How do I keep going as a black man? Easy. I prepare for death.

TJ Young
5 min readMay 30, 2020

Yesterday I got a video call from a dear old friend of mine. She was at a bar, having broken her 70 days of sobriety because of the state of the US and the continual death of Black people. She called for two reasons: 1) We were supposed to be doing work yesterday together, she wanted to apologize for being in a state where she couldn't follow through, and 2) she wanted to check up on me.

She asked me, as she sat on the patio of this bar in Kentucky after she peeled away from the other patrons that were out there, how I deal with this on a daily basis. She admitted that, as a white woman, she didn’t think she could ever properly understand what it means to be a black man in America. She was on the verge of tears when she asked me, “how do you do it?”

I revealed something to her that only a handful of people know.

I have an “In-Case-Of-Death” plan in place.

My husband is white, and older, and is completely aware of the luxury that affords him. Even today, as we plan to go to the protest in our city, he is wearing a “White Supremacy is Terrorism” t-shirt and is ready to stand between any POC and a police officer. We have talked about what to do if things go south, what to bring in preparation of pepper spray or tear gas, and even what to do if they start arresting people. Part of it is because we understand the danger is very real, and the other part of it is that I’m simply a planner. We have also planned for what happens if I am the victim of police brutality or a racist attack.

Our protocol for if/when I get pulled over: There is a text message sent, a GPS ping, and a time limit to get back in touch with him before he starts to head to that location. If all goes well, I give him a call giving the all-clear before I start driving again. I wait for the cop to leave to make this call. But what if he doesn’t make it? What if I can’t send that text and he is notified by simply being next-of-kin or through the emergency contact listing on my phone? He makes a phone call to a friend of mine. That friend has a list of a couple of names to contact. Between my husband and my friend, all of those who are closest to me will know what happened before a CNN article hits social media. Because that is a terrible way to find out someone you love or care about has died. Someone has access to all my most recent writings, I’m finishing up a password management emergency kit that can be used to tidy up any accounts I might have open, and in general, leaving things as neat as I can so in the event of my demise…

I didn’t think that at the age of 32 I would be thinking about the end. My uncle, whom I’m named after, was buried on my birthday. He had the entire funeral planned out. They found him, in his home, with his will on the table and instructions of exactly what to do. That kind of preparedness came from him realizing his mortality because of his age and ailments. Still, it kick-started something in me. I realize my mortality because of the color of my skin. It has become more and more foolish for me to feel like I shouldn’t be prepared.

I understand that this is a strange way to go about things. But, as I said, I’m a planner. I plan because it removes a level of fear from my life. Right now, this is the thing I am most afraid of. It has been the thing I have always been afraid of, I think. Because of that, I have been planning on ways for it to not happen. I did what I thought I must — speak a certain way, get educated in certain places, learn certain skills, and live in certain places. I leave bars before closing to avoid potential police interactions, I’ve clocked exits in almost every place I’ve ever been to, and I’ve actively avoided things that I think might, even in the slightest, bring me trouble. I have tried to be above reproach. I’m human, so I fail often, but I try. I try pretty much every day.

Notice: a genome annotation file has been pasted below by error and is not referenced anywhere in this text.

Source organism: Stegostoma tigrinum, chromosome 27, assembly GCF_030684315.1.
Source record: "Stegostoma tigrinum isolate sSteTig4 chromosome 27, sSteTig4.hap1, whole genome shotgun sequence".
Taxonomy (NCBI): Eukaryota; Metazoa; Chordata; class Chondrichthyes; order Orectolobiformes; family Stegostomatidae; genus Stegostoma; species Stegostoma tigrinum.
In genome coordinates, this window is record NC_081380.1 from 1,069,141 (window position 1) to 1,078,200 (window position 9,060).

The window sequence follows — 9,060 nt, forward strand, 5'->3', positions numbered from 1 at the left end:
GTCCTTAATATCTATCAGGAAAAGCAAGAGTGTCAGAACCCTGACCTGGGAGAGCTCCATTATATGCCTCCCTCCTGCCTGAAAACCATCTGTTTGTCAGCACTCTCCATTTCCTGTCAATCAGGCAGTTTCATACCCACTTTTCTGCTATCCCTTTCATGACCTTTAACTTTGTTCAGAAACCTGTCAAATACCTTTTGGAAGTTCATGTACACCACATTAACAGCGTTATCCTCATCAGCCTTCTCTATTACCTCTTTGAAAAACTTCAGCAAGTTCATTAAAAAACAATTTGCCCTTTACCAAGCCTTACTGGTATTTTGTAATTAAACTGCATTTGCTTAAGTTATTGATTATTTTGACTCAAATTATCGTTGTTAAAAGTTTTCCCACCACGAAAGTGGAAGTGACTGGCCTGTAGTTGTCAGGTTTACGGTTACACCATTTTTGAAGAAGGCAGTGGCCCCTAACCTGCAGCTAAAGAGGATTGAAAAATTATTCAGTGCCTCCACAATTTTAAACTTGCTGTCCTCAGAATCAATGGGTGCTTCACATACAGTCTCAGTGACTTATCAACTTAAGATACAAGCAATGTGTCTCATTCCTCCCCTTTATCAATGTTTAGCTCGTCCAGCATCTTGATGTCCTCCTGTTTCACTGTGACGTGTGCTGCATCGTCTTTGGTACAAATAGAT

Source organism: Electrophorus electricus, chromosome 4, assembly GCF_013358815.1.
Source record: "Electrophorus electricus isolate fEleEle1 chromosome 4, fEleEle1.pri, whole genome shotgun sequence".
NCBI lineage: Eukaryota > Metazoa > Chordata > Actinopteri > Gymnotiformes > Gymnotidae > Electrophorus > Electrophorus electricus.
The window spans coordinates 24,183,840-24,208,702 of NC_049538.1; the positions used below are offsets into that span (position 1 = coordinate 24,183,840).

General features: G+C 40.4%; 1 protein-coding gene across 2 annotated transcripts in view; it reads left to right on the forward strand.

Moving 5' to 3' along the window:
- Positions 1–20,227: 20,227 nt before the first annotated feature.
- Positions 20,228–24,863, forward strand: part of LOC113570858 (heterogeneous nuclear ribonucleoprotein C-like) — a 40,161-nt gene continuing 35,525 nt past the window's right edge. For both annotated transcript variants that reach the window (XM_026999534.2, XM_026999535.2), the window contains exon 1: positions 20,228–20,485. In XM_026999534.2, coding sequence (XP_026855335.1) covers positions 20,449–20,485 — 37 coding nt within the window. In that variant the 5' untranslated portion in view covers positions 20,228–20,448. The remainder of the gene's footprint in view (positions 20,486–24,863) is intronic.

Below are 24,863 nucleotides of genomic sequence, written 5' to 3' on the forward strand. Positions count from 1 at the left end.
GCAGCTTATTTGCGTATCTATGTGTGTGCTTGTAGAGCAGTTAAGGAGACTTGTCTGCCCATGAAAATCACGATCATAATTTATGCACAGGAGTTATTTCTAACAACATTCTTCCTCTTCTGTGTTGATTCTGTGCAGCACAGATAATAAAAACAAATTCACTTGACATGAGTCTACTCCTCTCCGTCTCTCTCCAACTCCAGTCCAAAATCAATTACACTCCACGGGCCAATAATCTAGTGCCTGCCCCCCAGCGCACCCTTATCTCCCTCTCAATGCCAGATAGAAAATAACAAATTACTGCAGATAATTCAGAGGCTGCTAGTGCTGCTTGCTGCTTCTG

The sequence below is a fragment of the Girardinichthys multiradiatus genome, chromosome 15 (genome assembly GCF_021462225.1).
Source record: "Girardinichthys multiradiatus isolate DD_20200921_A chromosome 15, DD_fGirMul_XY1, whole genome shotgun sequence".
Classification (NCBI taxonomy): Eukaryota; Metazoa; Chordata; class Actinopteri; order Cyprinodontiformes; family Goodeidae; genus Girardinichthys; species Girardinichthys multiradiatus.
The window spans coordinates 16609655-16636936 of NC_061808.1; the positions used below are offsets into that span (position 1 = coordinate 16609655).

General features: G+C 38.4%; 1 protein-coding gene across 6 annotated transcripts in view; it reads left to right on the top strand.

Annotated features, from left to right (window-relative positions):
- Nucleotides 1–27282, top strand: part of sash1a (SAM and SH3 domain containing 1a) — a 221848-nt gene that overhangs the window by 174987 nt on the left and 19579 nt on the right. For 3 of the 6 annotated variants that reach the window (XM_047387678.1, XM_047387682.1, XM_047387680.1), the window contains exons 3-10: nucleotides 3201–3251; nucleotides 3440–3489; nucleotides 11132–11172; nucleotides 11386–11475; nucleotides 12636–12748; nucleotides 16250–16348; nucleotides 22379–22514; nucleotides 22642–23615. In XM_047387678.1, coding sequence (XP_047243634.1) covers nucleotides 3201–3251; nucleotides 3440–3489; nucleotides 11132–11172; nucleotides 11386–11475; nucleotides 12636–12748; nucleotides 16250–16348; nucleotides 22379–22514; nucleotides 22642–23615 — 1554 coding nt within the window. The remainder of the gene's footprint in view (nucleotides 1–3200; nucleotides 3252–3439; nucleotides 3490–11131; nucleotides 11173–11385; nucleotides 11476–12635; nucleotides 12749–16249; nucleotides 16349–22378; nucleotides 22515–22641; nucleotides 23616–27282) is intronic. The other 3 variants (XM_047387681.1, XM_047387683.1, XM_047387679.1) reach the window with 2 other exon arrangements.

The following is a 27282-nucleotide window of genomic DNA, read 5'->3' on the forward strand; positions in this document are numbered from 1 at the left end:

I have realized that it doesn’t matter. More times than not, they will see a 6'2" black man with locks and I will be labeled in an instant. My education won’t matter, where I live won’t matter, my family won’t matter, my work won’t matter, the parts of myself that I want to be seen for won’t matter. And because of that, my life could easily be reduced to a headline.

I have planned for every way I can think to avoid that situation. Now, I have planned for what may well be inevitable one day. I don’t say this to seem better than anyone. On the contrary, I write this knowing it shows how scared I really am. No one can function, let alone, thrive in fear. I have to mitigate it somehow. It is helpful to me to know that things will be taken care of in a caring way if I were to go. My hope is that the phone call never has to be made. I want that phone tree to never be activated. But, I have to be real. It might need to be.

I can’t say that I have been granted all the peace in the world through this process. Some times it’s really hard to put myself in a place where I can “get ready.” When I’m finished though, a part of me feels lighter. It helps me remove some of the ideas that there is anything I can do to stop it from happening to me. By realizing that, hey, I’m not that special regardless of what I’ve done or accomplished or who I am, it allows me to be more of myself. I can just be.

I was reminded of the Audry Lorde poem “A Litany for Survival” (Go read the whole thing). But the last lines have started to become my mantra in a way.

“…when we are loved we are afraid/love will vanish/ when we are alone we are afraid/ love will never return/ and when we speak we are afraid/ our words will not be heard/ nor welcomed/ but when we are silent/ we are still afraid

So it is better to speak/ remembering/ we were never meant to survive.”

Let’s be honest, I might not be meant to survive. But at least, now, I’m ready.